Solutions seem easy to come by, and there are many smart, innovative people seeking them with reckless abandon. Yet these are simple solutions to simple problems. No problem in the Navy exists in a truly simple form, or in a vacuum. An entire generation is waiting for their moment, but is unable to see the tangled infrastructure supported by that rock they seek to demolish. We are waiting for the opportunity to marry our education and enthusiasm. Many of the best and brightest spend a lot of time working on wonderful, well thought out solutions. Those who have worked hard and attained the rank and authority to enact change are constantly looking for creative solutions, or those who can help them craft them. With so many people putting forth so much time and effort, there is no shortage of solutions.
Without a clearly defined problem, we can’t know if brilliant solutions are hitting the mark. No amount of innovation or hard work can overcome a poorly defined problem. We need to not only be more enthusiastic in our creative problem solving efforts, but deliberate in defining our problem defining. The accuracy of the definition of the parameters of a problem will directly correlate to the effectiveness of the solution, and when there is no clearly defined problem at all, the solutions are bound to cause more harm than good. The Navy has some of the most innovative minds at all levels of leadership. Junior officers are ready to craft solutions, anxiously anticipating and even creating problems. The youngest members of the wardroom may see many of the problems, but without the scope and clear direction that could be provided by senior leaders, we are bound to waste precious time and effort building paths in the wrong direction. Senior leaders need only shine light down the mountain and give us permission to build.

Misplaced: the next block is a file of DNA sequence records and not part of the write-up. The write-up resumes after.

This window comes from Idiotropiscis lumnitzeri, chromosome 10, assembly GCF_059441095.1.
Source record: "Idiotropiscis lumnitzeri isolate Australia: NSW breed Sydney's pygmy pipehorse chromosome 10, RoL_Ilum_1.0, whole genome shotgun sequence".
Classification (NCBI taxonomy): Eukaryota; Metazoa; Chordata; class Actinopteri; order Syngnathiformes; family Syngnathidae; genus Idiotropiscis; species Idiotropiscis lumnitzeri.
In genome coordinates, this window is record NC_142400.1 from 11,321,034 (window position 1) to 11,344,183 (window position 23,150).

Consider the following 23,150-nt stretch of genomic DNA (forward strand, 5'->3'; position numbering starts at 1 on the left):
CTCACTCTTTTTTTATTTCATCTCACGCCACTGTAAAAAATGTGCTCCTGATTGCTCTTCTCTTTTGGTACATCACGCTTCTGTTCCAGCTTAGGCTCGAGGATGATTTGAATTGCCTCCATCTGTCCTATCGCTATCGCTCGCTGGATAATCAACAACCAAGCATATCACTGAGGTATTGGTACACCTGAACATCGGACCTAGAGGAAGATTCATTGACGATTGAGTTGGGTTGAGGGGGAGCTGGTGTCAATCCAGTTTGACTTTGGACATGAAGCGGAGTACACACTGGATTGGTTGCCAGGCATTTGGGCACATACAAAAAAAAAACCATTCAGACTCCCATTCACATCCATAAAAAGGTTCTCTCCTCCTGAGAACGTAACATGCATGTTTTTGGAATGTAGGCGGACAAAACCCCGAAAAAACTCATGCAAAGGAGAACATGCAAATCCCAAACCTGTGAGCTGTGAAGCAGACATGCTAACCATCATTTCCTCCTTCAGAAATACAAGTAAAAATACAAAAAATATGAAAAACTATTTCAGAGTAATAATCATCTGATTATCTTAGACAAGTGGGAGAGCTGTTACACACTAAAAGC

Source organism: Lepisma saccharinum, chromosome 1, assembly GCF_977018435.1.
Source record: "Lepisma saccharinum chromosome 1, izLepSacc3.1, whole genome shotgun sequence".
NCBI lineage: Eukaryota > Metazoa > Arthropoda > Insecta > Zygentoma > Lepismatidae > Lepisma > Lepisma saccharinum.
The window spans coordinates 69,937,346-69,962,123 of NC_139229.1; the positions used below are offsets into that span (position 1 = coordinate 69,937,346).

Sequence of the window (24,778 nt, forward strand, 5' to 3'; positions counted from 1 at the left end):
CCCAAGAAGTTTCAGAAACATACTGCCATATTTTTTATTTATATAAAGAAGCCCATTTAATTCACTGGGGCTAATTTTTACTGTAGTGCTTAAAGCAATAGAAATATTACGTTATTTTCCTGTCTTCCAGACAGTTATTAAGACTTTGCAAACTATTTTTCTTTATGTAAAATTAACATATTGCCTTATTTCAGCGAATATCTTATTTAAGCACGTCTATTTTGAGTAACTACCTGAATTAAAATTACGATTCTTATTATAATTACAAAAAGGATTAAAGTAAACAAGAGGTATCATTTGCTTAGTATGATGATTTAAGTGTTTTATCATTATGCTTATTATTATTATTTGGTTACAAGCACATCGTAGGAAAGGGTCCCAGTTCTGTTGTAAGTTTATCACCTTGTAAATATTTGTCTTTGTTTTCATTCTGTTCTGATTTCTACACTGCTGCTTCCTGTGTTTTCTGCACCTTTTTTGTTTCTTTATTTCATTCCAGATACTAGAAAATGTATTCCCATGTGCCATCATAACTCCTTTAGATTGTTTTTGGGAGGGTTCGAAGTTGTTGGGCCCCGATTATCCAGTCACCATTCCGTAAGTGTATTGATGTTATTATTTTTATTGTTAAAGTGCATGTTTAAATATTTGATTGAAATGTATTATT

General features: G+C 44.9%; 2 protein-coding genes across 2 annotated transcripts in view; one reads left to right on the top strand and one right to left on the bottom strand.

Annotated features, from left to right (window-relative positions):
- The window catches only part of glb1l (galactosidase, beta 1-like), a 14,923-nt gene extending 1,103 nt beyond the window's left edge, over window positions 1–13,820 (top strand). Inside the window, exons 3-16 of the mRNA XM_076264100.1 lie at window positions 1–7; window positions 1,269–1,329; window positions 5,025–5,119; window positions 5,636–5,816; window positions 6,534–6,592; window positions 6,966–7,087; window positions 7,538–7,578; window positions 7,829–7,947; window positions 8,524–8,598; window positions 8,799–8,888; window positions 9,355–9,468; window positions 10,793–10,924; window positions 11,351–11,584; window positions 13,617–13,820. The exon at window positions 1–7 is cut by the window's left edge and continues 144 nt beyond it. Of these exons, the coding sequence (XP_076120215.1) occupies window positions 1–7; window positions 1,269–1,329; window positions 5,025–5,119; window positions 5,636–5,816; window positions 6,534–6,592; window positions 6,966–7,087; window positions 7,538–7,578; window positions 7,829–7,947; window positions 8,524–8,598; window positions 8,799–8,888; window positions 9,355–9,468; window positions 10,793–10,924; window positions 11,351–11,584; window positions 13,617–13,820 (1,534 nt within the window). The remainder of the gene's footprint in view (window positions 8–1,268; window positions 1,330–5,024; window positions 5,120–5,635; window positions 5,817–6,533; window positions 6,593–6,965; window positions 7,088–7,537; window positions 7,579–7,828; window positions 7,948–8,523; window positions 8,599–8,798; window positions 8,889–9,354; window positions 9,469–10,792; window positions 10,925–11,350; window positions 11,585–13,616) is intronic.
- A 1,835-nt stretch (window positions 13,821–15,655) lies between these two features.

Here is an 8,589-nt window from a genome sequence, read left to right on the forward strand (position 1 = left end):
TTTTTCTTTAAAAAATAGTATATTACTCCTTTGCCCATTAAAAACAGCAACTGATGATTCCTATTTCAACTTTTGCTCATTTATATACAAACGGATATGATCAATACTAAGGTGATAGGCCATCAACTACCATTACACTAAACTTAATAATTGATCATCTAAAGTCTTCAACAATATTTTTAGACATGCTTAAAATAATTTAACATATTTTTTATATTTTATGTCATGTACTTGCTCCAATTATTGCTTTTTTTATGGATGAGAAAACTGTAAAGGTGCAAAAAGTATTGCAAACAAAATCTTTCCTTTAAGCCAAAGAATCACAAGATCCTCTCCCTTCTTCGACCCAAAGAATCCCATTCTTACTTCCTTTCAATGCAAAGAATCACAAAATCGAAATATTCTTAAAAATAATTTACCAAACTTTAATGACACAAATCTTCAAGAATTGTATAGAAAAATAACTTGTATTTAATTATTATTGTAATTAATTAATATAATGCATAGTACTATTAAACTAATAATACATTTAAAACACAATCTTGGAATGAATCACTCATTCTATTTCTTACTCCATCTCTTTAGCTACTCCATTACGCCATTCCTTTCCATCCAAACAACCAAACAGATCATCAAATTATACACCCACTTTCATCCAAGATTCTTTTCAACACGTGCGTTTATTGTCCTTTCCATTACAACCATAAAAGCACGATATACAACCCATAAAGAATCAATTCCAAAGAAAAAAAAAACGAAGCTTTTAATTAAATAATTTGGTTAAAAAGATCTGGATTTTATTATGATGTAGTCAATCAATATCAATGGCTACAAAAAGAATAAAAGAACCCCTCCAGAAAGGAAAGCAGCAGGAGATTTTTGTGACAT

We have a need, as a Navy, to be better stewards of our own system. We have a responsibility to tackle the mountain of outdated policies and known shortcomings. We need well-defined targets, measured perspective, and large-scale cooperation to manage the secondary and tertiary effects of change. We need not run up the gravel bottom only to backslide, tired and frustrated. There are great leaders along the path; there are many more ready to band together for the trek to the top. Define a problem clearly, give us permission to upset norms, and we will eagerly bring ideas to make the mountain more manageable.
I am concerned that the Navy will soon be mandated to innovate. Even worse, that the process will be bureaucratized. In a memo dated 31 Jul 2015, Secretary of Defense (SECDEF) Ash Carter directed the Defense Business Board (DBB) to “provide recommendations on how the Department can establish ‘virtual consultancies’ that engage our internal talent.” Six months later, the DBB approved a recommendation to designate an entity within the Office of the Secretary of Defense to champion innovation efforts and to serve as a forcing function for cultural change within the organization. While I agree with the spirit of the recommendation, I believe the Navy can – and will – be more successful by innovating through internal channels.